Reframing Resistance in Children and Youth

The article below, by my colleague Umesh Acharya, helps us understand how resistance in children and youth, which we often see as negative, is actually one of their strengths. Read on to learn how to work with resistance in new ways.

Think about your middle or high school time when you felt heard or seen by an adult. What did they do to make you feel heard? How did it make you feel?

Now, think about a time you felt dismissed or misunderstood by an adult for sharing/showing big emotions. How did it make you feel? Did it strengthen or weaken your relationship with them?

Youth resistance, often viewed as defiance and/or rebellion, has long been misunderstood and dismissed by adults and youth-serving institutions. While we are busy viewing resistance through a negative lens, reducing its meaning to children’s/youth’s attempt to invite conflicts or their mere unwillingness to do better, we fail to acknowledge the underlying cause of resistance. Our children’s behaviors are signs of unmet needs, and it is essential to view resistance as a call for help – a signal to reveal what’s concealed behind their behavior. It is children’s way of communicating the need to feel heard, seen, respected, and belong.

Thus, we must reframe youth/child resistance and view it as an open invitation to collaborate with our children in creating a supportive environment for their overall growth and development. Approaching children and youth with empathy and understanding and collaborating with them, rather than judgment, is the first step in identifying the underlying needs behind resistance. When we practice asking what our children need instead of making assumptions, they feel empowered to voice their needs. By listening non-judgmentally and engaging with them to understand their perspectives, concerns, and feelings, we can gain insights into the causes of resistance.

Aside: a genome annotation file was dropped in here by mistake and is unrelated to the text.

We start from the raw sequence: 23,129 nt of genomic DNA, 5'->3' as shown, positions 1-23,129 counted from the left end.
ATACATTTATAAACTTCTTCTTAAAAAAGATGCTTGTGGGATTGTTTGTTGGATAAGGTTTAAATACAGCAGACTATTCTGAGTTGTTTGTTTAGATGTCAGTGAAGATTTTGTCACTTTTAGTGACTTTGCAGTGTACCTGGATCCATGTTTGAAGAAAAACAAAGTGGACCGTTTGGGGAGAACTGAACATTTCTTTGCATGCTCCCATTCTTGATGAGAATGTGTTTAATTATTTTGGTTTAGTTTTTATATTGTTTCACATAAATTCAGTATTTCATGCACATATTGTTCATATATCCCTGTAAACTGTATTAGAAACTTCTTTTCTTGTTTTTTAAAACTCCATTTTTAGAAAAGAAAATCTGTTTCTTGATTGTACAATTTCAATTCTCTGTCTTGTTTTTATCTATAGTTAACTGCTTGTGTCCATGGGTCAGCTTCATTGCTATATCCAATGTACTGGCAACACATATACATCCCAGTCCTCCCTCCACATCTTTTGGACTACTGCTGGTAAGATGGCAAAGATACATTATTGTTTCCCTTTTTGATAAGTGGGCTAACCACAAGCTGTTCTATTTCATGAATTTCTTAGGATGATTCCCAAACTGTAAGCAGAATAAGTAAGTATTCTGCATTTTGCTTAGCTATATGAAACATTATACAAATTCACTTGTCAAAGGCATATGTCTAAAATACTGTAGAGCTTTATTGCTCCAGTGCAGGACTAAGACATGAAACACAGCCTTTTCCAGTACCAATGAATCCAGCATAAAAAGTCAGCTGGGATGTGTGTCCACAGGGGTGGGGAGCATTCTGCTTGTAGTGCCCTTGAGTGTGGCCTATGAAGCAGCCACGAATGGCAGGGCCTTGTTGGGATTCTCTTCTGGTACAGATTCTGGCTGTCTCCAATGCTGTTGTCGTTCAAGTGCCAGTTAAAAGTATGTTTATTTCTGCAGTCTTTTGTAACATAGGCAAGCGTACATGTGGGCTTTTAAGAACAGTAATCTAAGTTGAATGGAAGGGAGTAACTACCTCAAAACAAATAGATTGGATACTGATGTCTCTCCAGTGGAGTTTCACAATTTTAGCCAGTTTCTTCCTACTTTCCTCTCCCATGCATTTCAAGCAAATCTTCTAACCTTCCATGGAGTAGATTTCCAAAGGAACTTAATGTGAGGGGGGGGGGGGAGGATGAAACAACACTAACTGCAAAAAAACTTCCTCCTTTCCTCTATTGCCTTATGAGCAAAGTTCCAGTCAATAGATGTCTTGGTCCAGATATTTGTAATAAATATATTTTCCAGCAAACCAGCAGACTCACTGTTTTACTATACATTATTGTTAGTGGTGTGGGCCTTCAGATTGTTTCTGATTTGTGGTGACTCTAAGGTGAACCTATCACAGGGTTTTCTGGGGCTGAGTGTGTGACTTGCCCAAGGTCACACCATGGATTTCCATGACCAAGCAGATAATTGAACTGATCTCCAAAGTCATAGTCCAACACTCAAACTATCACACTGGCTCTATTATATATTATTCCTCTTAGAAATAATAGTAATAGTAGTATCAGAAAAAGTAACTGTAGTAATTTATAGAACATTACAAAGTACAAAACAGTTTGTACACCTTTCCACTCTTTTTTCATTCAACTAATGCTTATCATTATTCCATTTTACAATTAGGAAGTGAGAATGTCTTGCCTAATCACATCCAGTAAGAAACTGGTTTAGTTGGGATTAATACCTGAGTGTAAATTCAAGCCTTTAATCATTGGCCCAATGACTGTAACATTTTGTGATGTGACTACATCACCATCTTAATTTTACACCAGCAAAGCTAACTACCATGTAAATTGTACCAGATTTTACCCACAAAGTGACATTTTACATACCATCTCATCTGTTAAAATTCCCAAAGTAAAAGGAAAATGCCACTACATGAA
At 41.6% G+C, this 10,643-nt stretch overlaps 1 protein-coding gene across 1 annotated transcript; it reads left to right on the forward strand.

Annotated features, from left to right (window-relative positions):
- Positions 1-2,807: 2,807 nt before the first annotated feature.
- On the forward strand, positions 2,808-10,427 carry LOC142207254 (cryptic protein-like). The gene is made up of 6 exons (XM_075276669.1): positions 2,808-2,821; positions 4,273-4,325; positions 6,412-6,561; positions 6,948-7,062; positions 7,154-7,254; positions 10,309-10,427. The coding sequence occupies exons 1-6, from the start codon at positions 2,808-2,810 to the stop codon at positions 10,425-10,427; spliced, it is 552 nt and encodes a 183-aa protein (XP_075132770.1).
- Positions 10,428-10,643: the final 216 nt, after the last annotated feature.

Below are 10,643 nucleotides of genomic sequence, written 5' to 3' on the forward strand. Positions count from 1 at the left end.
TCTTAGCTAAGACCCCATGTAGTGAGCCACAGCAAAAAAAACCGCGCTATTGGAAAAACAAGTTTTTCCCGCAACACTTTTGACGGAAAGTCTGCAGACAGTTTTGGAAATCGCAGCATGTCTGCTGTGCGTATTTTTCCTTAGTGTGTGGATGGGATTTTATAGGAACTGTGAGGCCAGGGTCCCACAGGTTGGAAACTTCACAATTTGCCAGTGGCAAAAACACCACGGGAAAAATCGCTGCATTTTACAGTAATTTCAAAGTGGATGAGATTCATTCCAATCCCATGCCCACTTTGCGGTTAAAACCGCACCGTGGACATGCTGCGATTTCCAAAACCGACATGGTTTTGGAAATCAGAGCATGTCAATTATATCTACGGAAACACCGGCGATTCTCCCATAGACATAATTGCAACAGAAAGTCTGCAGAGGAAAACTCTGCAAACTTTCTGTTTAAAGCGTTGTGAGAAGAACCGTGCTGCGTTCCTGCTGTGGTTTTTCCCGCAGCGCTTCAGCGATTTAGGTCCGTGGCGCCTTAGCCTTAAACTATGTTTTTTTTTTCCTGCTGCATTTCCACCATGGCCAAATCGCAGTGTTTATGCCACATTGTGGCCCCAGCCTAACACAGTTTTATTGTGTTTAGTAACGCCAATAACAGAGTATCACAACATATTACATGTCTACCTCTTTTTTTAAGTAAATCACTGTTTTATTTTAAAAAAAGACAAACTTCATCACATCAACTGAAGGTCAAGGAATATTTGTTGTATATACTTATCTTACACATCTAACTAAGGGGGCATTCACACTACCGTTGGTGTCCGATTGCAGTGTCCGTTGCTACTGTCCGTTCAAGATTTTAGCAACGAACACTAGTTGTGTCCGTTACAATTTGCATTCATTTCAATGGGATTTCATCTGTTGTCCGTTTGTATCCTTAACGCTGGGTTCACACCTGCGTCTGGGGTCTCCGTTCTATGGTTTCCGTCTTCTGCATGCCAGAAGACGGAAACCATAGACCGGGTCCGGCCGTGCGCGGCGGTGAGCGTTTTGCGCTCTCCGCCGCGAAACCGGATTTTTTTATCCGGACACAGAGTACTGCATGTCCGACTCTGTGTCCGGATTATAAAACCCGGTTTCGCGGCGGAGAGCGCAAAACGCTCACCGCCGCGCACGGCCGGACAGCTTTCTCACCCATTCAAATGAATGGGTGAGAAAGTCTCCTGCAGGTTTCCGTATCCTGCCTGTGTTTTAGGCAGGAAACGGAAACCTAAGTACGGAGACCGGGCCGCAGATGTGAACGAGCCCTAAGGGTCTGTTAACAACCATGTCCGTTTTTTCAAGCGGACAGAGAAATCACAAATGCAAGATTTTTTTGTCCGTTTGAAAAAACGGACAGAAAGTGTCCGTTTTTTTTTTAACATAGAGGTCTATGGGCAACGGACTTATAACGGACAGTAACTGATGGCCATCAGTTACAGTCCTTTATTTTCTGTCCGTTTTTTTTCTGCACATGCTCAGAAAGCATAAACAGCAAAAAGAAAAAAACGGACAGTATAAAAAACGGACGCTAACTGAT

When an infant cries, we don’t blame or dismiss them for being annoying. Instead, we feed them or check to see if the diaper needs to be changed or if they aren’t comfortable. We need to see resistance through the same lens – one that allows us to see ‘what else could be there.’

Reframing resistance demands a shift in our perception and actions. It involves seeing strength in resistance, considering contextual factors, recognizing unmet needs, and responding with understanding, openness, vulnerability, and empathy. Furthermore, marginalized children and youth, including BIPOC, LGBTQIA+, youth with disabilities, children and youth involved with the foster system, etc., often experience trauma, instability, behavioral challenges, and a lack of trust in systems and caregivers. That is why we must acknowledge and validate their feelings to truly foster a sense of trust, in addition to implementing strategies for overcoming their challenges.

Furthermore, we need to help/support our children/youth channel their resistance into constructive action: identifying specific issues or causes that resonate with their emotions. Reframing resistance helps us identify commitment and activism demonstrated by young individuals, which can catalyze change. Throughout history, youth-led resistance movements have changed the world for the better by standing up against systemic injustices and oppressive structures and amplifying the voices of the voiceless or those who’ve been silenced. Reframing resistance helps us see our children/youth as capable and competent beings who are letting us know about their unmet needs. Resistance is a form of resilience, so let us all come together to reframe resistance, honor strength in resistance, and identify and address needs causing resistance. In doing so, we let our children/youth know that their feelings matter, that we are on their teams, and together we can be in a better place.

The links below will help you put these ideas into practice.

Here’s an article by Holt International that offers three steps to reframing behavior: https://www.holtinternational.org/reframing-behavior/

In this post by PAVE, you’ll learn ways to better understand challenging behaviors and to help the child/youth work toward healthier behaviors: https://wapave.org/tips-for-parents-summer-provides-time-to-reinforce-positive-behaviors-at-home/

The Family Resource Center at the Child Mind Institute offers support regarding a wide variety of behaviors. Scroll down at this link for guides by topic area and parenting needs. https://childmind.org/resources/

We’d love to know in the comments what has helped you reframe a child or youth’s behavior, and what impact doing so has had on your relationships.

If you’d like more strategies and resources related to reframing resistance, please reach out to Umesh at uacharya@uvm.edu

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